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87% of executives want to be CEO, yet only 15% of execs are Learning Agile', find Korn Ferry

However, data from the firm, based on leadership assessments of more than 2.5 million leaders over the past four decades concludes that only 15 percent of executives are highly “learning agile” – a key predictor of success and critical attribute of effective, breakthrough leaders.

In addition, when asked if C-level jobs are more, or less desirable than five years ago, 59 percent of executives responded that top jobs are more appealing today. Five years ago marked the latter years of the “Great Recession,” officially lasting from December 2007 through June 2009. This result indicates that during that time period, many candidates placed greater value on stability and eschewed these top-level positions. In fact, 96 percent of executives overall said they would be interested in a C-Suite job today.

The three most desired C-Suite jobs are CEO, COO and CMO. The top three most challenging, according to executives, are CEO, COO and CFO. Interestingly, the CFO post is seen as one of the top three most challenging, yet less than 36 percent of respondents saw it as desirable, nearly making it the least desired job.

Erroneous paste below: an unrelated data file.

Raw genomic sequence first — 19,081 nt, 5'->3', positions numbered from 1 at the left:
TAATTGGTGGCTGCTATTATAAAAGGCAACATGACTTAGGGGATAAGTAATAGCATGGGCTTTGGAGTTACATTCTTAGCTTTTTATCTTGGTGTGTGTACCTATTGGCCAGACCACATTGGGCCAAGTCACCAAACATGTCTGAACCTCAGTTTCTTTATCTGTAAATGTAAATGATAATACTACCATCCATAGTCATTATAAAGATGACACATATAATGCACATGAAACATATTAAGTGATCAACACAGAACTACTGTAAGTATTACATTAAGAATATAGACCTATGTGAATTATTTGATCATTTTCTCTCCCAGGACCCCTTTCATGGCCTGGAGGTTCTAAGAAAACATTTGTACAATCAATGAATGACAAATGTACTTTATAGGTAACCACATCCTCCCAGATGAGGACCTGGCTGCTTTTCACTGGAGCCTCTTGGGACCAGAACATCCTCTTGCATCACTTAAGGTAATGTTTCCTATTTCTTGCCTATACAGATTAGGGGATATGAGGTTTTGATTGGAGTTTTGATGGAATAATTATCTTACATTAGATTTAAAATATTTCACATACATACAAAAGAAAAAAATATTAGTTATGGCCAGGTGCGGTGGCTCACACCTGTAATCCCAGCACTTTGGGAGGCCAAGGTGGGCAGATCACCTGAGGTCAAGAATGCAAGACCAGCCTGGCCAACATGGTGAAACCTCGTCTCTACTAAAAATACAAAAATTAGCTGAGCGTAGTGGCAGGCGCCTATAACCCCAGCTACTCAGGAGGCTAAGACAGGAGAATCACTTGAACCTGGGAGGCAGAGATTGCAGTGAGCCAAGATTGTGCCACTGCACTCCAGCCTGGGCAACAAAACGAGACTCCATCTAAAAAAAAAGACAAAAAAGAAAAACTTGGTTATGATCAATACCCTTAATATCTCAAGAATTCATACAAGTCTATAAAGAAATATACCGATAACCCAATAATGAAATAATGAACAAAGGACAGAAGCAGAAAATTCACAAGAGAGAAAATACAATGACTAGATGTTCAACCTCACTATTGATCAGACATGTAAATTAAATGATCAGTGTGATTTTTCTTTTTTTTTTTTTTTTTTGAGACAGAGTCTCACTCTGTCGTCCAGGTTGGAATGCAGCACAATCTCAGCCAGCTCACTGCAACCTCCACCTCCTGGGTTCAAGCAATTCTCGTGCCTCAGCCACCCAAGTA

“While the majority of executives say they aspire to leadership in the C-Suite, effectiveness there is easier said than done,” said Jane Stevenson, Vice Chairman, Board and CEO Services Practices, Korn Ferry. “Today’s global marketplace is characterized by slow growth and fast change. The speed and complexity of this business environment means that leaders are faced with making decisions without complete information. Perfect information is almost impossible considering perpetual demographic shifts, technological and regulatory changes, and pockets of geopolitical instability. To succeed leaders must have a high quotient of learning agility.”

Learning agility, as defined by Korn Ferry, is the willingness and ability to learn from experience and then apply those lessons to succeed in new situations. Leaders who are learning agile continuously seek new challenges, solicit direct feedback, self-reflect, and get jobs done resourcefully. Learning agility is a critical predictor of leadership success – above intelligence and education.

In addition, as part of a CEO simulation assessment, Korn Ferry queried 79 external and internal CEO candidates between 2010 and 2014. These executives were under consideration for a CEO role, and independent of the executives in the aforementioned survey. Of all of these CEO candidates, only 69 percent said they were willing to become CEO.

“Today’s CEO role carries with it significant uncertainty, pressure and relatively high risk,” said Dave Heine, Korn Ferry Executive Vice President, Board and CEO Services Practice. “Given that, it’s not surprising that almost a third of leaders who the Board or current CEO view as candidates for the CEO job are not particularly interested in the role.”

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